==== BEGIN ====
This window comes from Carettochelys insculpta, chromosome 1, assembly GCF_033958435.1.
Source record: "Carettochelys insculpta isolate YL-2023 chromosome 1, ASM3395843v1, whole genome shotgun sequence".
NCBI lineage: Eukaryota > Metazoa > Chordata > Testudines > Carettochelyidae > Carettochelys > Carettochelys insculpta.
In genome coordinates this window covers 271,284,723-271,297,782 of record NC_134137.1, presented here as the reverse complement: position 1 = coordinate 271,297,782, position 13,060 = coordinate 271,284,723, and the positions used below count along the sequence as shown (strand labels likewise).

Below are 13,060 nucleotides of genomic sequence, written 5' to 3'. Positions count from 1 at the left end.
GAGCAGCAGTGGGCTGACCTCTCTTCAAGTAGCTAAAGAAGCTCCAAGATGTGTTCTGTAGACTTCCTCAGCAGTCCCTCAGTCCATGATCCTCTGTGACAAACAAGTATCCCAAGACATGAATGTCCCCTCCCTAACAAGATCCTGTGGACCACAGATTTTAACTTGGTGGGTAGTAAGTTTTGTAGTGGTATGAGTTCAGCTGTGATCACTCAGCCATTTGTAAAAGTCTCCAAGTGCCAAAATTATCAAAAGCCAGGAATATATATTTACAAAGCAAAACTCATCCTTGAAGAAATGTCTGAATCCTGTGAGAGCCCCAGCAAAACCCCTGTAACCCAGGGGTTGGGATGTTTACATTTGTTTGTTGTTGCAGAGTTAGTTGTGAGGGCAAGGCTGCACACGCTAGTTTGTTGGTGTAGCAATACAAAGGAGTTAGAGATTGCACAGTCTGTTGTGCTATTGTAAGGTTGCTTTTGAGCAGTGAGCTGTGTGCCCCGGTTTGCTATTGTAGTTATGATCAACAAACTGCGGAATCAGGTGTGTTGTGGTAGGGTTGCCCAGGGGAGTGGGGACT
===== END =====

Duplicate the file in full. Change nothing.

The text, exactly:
This window comes from Carettochelys insculpta, chromosome 1, assembly GCF_033958435.1.
Source record: "Carettochelys insculpta isolate YL-2023 chromosome 1, ASM3395843v1, whole genome shotgun sequence".
NCBI lineage: Eukaryota > Metazoa > Chordata > Testudines > Carettochelyidae > Carettochelys > Carettochelys insculpta.
In genome coordinates this window covers 271,284,723-271,297,782 of record NC_134137.1, presented here as the reverse complement: position 1 = coordinate 271,297,782, position 13,060 = coordinate 271,284,723, and the positions used below count along the sequence as shown (strand labels likewise).

Below are 13,060 nucleotides of genomic sequence, written 5' to 3'. Positions count from 1 at the left end.
GAGCAGCAGTGGGCTGACCTCTCTTCAAGTAGCTAAAGAAGCTCCAAGATGTGTTCTGTAGACTTCCTCAGCAGTCCCTCAGTCCATGATCCTCTGTGACAAACAAGTATCCCAAGACATGAATGTCCCCTCCCTAACAAGATCCTGTGGACCACAGATTTTAACTTGGTGGGTAGTAAGTTTTGTAGTGGTATGAGTTCAGCTGTGATCACTCAGCCATTTGTAAAAGTCTCCAAGTGCCAAAATTATCAAAAGCCAGGAATATATATTTACAAAGCAAAACTCATCCTTGAAGAAATGTCTGAATCCTGTGAGAGCCCCAGCAAAACCCCTGTAACCCAGGGGTTGGGATGTTTACATTTGTTTGTTGTTGCAGAGTTAGTTGTGAGGGCAAGGCTGCACACGCTAGTTTGTTGGTGTAGCAATACAAAGGAGTTAGAGATTGCACAGTCTGTTGTGCTATTGTAAGGTTGCTTTTGAGCAGTGAGCTGTGTGCCCCGGTTTGCTATTGTAGTTATGATCAACAAACTGCGGAATCAGGTGTGTTGTGGTAGGGTTGCCCAGGGGAGTGGGGACT